This is a post I've been thinking about writing for a long time. In the sewing community, I've found so much love and support. I tend to keep things upbeat and positive on this blog. And mostly sewing related, which is why I popped in a picture of my Hour Basket. But in my experience, a little vulnerability goes a long way in allowing somebody to relate.
My Journey with AnxietyA decade ago, I had my first panic attack. I was driving to a friend's bachelorette party when suddenly I felt trapped. My heart skipped, then raced. I had hot flashes, and needed air. I desperately struggled with the windows and A/C while trying to drive toward the nearest interstate exit. I had no category for these feelings.
Thankfully, my longtime friend Christie was with me that night. She took me to get dinner. (I didn't eat.) Then she drove me home. I don't remember much of that car ride, except for laying in the backseat thinking that my heart was going to stop beating. The initial panic attack had spurred a series of physical symptoms (racing heartbeat, tightness in my chest, etc.) that lasted all night. I was sure this was it, and I was dying.
The years following my first panic attack were filled with confusion and self-doubt.
Anxiety has been a major theme in my life, tainting even the nicest memories. The first time I went to Quilt Market, I was thrilled to get to meet many of my blogging friends in person for the first time. On night one in Kansas City, I walked to a Mexican restaurant with two of the sweetest girls ever. Sitting at the table, I felt faint, spacey and oddly disconnected from reality. I couldn’t eat more than a couple tortilla chips, and excused myself to the restroom. Was it that weird dessert I ate earlier? I apologized to my new friends, and called a taxi to take me back to the hotel early.
I honestly don’t know if I had some kind of food poisoning, or if it was the panic attack alone that made me feel so off. Granted, I had a lot on mind at the time. The book publisher I worked for was going through major layoffs, so I would likely lose my job. I had just gone through three interviews for a new position with a company I loved, and I was now in Kansas City for the final interview. While it’s not totally surprising that I spent most of the weekend feeling anxious, I look back at that trip with some regrets. Most of all, I wish that I had spent less time in my hotel room feeling ill and more time being present, enjoying my time with people.
It wasn’t just driving or traveling someplace new that made me anxious. Sometimes normal things like shopping or going out to dinner made me feel uneasy. I’d go over scenarios in my head, preparing myself for how I'll react if I panic. On one occasion, my husband bought us tickets to the ballet on Valentine’s Day. Instead of looking forward to a new experience, I spent the days leading up to our date researching the theater, wondering where our seats would be, and planning a possible escape route. I mean… who does this?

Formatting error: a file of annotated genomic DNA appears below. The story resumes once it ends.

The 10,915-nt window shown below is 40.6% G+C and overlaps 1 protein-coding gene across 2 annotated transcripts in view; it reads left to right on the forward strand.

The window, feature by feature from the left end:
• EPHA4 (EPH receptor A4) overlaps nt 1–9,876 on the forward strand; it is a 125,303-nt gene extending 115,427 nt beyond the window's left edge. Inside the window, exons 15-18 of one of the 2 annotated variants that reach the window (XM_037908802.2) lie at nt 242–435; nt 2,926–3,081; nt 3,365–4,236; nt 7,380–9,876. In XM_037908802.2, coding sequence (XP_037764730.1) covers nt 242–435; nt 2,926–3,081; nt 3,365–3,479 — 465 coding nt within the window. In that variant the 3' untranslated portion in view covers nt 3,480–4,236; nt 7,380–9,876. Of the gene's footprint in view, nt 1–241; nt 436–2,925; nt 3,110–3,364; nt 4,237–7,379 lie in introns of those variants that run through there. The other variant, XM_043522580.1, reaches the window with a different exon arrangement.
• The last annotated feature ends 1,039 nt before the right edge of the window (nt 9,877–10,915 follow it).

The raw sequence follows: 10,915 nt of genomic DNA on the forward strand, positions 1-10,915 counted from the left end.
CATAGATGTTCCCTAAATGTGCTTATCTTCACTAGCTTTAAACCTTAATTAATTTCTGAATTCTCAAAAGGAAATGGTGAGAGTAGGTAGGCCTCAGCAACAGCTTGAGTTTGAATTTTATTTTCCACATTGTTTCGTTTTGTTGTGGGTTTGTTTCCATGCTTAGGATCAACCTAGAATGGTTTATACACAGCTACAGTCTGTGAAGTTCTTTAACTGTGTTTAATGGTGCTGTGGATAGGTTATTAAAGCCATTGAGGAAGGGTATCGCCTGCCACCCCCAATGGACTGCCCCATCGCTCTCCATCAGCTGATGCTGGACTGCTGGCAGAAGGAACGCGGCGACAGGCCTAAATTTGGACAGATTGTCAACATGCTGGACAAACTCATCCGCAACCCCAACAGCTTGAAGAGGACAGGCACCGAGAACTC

So often, I've blamed myself because I can't hold it together. Sometimes I keep it bottled up inside, so ashamed and worried sick that activities I used to enjoy become a lot of work. I wonder how long I can keep up a facade of calm, collectedness before the inevitable happens and my cover is blown. Hey, look at me. I'm anxious!
One day, I felt such an intense panic while driving that I pulled off the Interstate. I was used to taking abrupt exits like this, if I felt panicky and needed to escape. Letting my heart rate slowly return back to normal, I sipped some water and bit into a granola bar, just as I saw the cop car.
“M’am, this is a very unsafe place to pull over. Are you having car trouble?”
“No,” I sheepishly replied. “I’m just having a little panic attack,” and smiled.
“Well…. Do you have a medical condition that requires you to stop and eat?”
“I’m pregnant.” This was true. But not the real reason I pulled over.
After scolding me for poor judgment (“You could get yourself killed”), the cop sent me on my way. My emotions soared from fear to intense anger… at the officer… at myself. I turned my keys in the ignition and immediately merged back onto the freeway. With the cop car out of sight, I sped toward my exit. Just a couple quick turns from home, shame over the whole situation welled up inside of me, and I sobbed. Tears blurred everything. I dried my eyes with my shirt sleeve and continued home.